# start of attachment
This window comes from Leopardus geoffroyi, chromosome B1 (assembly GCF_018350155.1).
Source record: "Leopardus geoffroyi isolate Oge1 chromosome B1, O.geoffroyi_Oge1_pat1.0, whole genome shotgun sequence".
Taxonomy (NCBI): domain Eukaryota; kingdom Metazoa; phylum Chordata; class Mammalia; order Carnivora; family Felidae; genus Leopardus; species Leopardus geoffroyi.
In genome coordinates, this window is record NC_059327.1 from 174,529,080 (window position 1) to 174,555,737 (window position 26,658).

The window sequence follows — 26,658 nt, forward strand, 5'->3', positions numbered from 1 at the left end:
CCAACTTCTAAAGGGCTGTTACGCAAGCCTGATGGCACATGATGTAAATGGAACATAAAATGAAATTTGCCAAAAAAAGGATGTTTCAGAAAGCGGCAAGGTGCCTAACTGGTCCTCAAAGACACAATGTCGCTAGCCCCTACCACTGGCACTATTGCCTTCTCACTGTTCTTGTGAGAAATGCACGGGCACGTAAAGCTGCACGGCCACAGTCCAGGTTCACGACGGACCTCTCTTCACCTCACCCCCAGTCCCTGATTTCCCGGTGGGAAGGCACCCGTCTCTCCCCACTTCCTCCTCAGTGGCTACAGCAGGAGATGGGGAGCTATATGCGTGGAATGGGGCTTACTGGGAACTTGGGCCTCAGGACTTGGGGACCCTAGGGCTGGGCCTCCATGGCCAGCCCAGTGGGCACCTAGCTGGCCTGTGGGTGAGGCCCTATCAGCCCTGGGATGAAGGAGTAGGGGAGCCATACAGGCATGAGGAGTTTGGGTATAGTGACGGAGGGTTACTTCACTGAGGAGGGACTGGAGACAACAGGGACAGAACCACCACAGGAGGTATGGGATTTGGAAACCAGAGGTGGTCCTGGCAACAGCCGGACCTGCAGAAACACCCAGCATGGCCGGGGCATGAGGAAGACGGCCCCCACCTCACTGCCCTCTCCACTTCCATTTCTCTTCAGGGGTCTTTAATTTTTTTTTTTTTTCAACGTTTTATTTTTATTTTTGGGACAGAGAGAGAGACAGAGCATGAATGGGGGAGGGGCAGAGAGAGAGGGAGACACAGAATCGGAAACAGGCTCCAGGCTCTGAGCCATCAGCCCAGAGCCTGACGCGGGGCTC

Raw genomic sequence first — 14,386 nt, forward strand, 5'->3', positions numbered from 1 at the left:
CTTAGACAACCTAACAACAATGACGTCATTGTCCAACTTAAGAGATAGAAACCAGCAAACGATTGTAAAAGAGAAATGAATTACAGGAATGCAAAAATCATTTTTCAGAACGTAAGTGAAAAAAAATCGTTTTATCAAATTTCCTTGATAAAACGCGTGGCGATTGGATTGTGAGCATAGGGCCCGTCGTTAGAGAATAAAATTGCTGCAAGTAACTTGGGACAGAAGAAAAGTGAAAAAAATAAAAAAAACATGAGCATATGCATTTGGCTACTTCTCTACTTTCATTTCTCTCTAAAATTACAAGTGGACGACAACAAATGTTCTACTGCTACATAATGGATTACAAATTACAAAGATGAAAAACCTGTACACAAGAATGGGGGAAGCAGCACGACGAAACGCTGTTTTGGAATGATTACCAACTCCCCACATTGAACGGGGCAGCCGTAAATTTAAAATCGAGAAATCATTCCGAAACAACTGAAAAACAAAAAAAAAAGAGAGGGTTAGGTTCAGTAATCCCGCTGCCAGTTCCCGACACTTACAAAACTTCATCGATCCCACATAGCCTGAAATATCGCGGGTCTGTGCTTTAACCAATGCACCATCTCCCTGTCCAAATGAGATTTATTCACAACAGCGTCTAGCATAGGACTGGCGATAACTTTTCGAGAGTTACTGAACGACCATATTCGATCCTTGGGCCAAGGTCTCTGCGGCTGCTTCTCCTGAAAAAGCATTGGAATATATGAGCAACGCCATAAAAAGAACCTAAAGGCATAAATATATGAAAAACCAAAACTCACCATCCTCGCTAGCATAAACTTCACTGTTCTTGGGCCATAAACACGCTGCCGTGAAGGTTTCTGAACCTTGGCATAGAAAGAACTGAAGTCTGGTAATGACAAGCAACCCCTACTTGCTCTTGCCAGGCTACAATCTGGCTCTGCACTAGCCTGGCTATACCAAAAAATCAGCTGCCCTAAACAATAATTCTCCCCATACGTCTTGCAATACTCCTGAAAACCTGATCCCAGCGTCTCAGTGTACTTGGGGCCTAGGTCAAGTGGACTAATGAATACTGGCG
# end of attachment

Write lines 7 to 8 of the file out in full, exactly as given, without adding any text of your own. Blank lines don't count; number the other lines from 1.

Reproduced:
Raw genomic sequence first — 14,386 nt, forward strand, 5'->3', positions numbered from 1 at the left:
CTTAGACAACCTAACAACAATGACGTCATTGTCCAACTTAAGAGATAGAAACCAGCAAACGATTGTAAAAGAGAAATGAATTACAGGAATGCAAAAATCATTTTTCAGAACGTAAGTGAAAAAAAATCGTTTTATCAAATTTCCTTGATAAAACGCGTGGCGATTGGATTGTGAGCATAGGGCCCGTCGTTAGAGAATAAAATTGCTGCAAGTAACTTGGGACAGAAGAAAAGTGAAAAAAATAAAAAAAACATGAGCATATGCATTTGGCTACTTCTCTACTTTCATTTCTCTCTAAAATTACAAGTGGACGACAACAAATGTTCTACTGCTACATAATGGATTACAAATTACAAAGATGAAAAACCTGTACACAAGAATGGGGGAAGCAGCACGACGAAACGCTGTTTTGGAATGATTACCAACTCCCCACATTGAACGGGGCAGCCGTAAATTTAAAATCGAGAAATCATTCCGAAACAACTGAAAAACAAAAAAAAAAGAGAGGGTTAGGTTCAGTAATCCCGCTGCCAGTTCCCGACACTTACAAAACTTCATCGATCCCACATAGCCTGAAATATCGCGGGTCTGTGCTTTAACCAATGCACCATCTCCCTGTCCAAATGAGATTTATTCACAACAGCGTCTAGCATAGGACTGGCGATAACTTTTCGAGAGTTACTGAACGACCATATTCGATCCTTGGGCCAAGGTCTCTGCGGCTGCTTCTCCTGAAAAAGCATTGGAATATATGAGCAACGCCATAAAAAGAACCTAAAGGCATAAATATATGAAAAACCAAAACTCACCATCCTCGCTAGCATAAACTTCACTGTTCTTGGGCCATAAACACGCTGCCGTGAAGGTTTCTGAACCTTGGCATAGAAAGAACTGAAGTCTGGTAATGACAAGCAACCCCTACTTGCTCTTGCCAGGCTACAATCTGGCTCTGCACTAGCCTGGCTATACCAAAAAATCAGCTGCCCTAAACAATAATTCTCCCCATACGTCTTGCAATACTCCTGAAAACCTGATCCCAGCGTCTCAGTGTACTTGGGGCCTAGGTCAAGTGGACTAATGAATACTGGCG